Very Wet Winter Causes Trouble for Some Local Farmers

This is an archived article and the information in the article may be outdated. Please look at the time stamp on the story to see when it was last updated.

SACRAMENTO -- The wet winter has made it difficult for many valley farmers to harvest all their crops. Flooded fields have cause many fruits, nuts and vegetables to rot under water, while mud has made it difficult to reach those crops that have survived.

"The rain affected the oranges quite a bit, they got kind of soft... And then the rain and the wind knocked out a lot of the flowers on some of the stone fruits, the apricots and the peaches," said Norman Choy, whose in-laws run Bouris Farm in Orangevale, and he said they had to discard about half their orange crop. "They're not happy about it, but they're not going to not eat lunch tomorrow."

After farming for 28 years, Rob Montgomery planned ahead.

"They were calling for it to be wet and cool, so I didn't plant as much lettuces and things that would be more damaged," Montgomery said.

He said while this wasn't the worst winter he's seen, with many orchards still under water, few farmers will get 100 percent of their crops back.

"We had some damage to some broccoli and some crops due to too much rain, but all and all not so bad," he said.

"This is part of what I heard when I met with the farmers, that some of their fields simply fell into the river," Congressman John Garamendi said.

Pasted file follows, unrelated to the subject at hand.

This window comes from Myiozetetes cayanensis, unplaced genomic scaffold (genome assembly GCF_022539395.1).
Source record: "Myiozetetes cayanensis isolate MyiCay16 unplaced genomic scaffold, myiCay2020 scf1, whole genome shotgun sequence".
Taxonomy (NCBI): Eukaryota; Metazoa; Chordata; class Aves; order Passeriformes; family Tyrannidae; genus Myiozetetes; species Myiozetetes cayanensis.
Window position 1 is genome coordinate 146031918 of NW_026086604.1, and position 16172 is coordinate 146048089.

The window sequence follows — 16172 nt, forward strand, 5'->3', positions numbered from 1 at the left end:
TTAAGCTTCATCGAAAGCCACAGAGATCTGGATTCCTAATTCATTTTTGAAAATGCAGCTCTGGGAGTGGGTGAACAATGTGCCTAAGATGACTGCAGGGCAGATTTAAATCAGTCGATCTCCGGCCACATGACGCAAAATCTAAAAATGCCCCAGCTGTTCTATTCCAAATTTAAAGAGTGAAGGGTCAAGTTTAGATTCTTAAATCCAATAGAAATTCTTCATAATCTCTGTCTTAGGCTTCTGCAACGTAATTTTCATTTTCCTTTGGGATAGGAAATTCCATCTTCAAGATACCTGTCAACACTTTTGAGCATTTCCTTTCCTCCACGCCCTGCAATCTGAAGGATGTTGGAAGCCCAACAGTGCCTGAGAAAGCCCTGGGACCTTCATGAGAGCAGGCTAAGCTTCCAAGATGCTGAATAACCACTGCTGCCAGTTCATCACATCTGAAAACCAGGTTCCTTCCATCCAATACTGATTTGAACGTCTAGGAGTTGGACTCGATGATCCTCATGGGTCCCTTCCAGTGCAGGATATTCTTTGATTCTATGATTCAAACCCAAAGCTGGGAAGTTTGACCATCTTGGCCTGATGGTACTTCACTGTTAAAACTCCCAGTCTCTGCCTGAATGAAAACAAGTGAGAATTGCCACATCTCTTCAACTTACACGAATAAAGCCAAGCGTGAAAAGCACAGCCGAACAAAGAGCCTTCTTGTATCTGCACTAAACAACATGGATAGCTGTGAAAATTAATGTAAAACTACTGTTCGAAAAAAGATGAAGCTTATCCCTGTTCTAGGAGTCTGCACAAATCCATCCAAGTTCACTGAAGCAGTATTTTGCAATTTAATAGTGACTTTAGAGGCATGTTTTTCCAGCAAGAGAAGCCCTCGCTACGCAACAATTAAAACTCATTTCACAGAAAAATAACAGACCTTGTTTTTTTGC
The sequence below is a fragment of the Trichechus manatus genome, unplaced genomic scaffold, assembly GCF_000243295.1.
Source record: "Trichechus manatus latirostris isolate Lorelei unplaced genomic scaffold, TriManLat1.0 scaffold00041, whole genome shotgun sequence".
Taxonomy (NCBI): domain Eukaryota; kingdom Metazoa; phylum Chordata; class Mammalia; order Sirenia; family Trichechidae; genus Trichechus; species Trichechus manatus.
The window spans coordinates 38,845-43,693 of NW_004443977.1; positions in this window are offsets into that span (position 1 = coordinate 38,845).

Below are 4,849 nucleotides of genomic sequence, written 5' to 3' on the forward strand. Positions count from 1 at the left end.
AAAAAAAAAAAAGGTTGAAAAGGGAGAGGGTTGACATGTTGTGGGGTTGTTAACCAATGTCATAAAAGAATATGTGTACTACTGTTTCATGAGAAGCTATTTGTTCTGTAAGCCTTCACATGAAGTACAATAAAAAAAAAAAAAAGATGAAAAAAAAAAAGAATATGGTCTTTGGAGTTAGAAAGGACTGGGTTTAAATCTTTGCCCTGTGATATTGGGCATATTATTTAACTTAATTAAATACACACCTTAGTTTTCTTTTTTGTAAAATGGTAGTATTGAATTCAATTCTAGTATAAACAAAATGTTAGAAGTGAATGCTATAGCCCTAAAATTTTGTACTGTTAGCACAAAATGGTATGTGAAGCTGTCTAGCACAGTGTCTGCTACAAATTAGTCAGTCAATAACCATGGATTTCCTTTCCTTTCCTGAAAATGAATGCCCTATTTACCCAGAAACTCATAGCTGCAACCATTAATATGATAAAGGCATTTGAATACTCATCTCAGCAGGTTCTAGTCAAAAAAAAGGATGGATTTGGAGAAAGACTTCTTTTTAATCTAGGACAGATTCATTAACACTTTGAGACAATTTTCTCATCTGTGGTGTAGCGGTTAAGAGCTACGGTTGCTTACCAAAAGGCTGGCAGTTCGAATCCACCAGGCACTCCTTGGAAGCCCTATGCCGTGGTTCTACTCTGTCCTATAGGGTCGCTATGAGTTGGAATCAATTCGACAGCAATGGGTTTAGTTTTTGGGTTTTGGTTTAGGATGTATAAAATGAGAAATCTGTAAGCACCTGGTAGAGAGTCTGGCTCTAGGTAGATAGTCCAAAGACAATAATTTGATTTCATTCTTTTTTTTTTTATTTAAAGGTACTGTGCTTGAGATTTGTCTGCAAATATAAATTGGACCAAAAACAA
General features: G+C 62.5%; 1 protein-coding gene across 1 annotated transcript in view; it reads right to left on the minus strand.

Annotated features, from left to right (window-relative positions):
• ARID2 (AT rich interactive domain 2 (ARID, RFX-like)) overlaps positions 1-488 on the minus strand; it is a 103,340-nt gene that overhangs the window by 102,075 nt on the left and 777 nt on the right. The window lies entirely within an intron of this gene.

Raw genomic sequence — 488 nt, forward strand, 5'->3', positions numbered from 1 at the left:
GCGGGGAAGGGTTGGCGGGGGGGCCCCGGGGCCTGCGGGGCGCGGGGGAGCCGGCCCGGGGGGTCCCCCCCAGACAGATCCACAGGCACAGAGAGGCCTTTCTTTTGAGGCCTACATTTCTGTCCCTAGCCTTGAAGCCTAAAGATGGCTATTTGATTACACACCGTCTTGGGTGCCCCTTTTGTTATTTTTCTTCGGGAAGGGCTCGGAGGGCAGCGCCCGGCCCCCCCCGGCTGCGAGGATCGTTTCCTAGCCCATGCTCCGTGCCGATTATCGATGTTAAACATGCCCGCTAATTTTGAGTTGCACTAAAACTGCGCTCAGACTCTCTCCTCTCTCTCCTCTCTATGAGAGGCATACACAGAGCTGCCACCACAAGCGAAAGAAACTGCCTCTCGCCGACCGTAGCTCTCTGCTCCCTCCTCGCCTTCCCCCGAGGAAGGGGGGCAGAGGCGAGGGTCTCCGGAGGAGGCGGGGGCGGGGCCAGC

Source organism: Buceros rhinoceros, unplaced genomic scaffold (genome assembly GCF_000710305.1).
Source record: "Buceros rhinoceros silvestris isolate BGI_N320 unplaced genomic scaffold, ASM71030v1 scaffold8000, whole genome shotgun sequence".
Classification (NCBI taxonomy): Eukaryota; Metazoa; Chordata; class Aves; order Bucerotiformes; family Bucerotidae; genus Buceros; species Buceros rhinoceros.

He said his district saw too many levee failures, a problem he's working to secure funding to fix.

"We can't forget about the flooding, we can't forget about the drought. We have to take all of this and put in place the proper infrastructure," Garamendi said.

While there were a lot of crops damaged by all the rain, there was one type of crop that actually flourished.

"The mushrooms love it! They're grown off the ground so the flooding doesn't matter. The mud doesn't matter, they love the humidity of it," Dakota Walker said.

But Walker said harvesting those shrooms on her farm, Dragon Gourmet Mushrooms, near Sloughhouse is more expensive now due to the difficulty of the mud.

"It takes longer, I have to be more careful because I don't want to injure myself or drop the mushrooms in the mud because then we can't use them, we have to throw them away," Walker said.

Notice: you are using an outdated browser. Microsoft does not recommend using IE as your default browser. Some features on this website, like video and images, might not work properly. For the best experience, please upgrade your browser.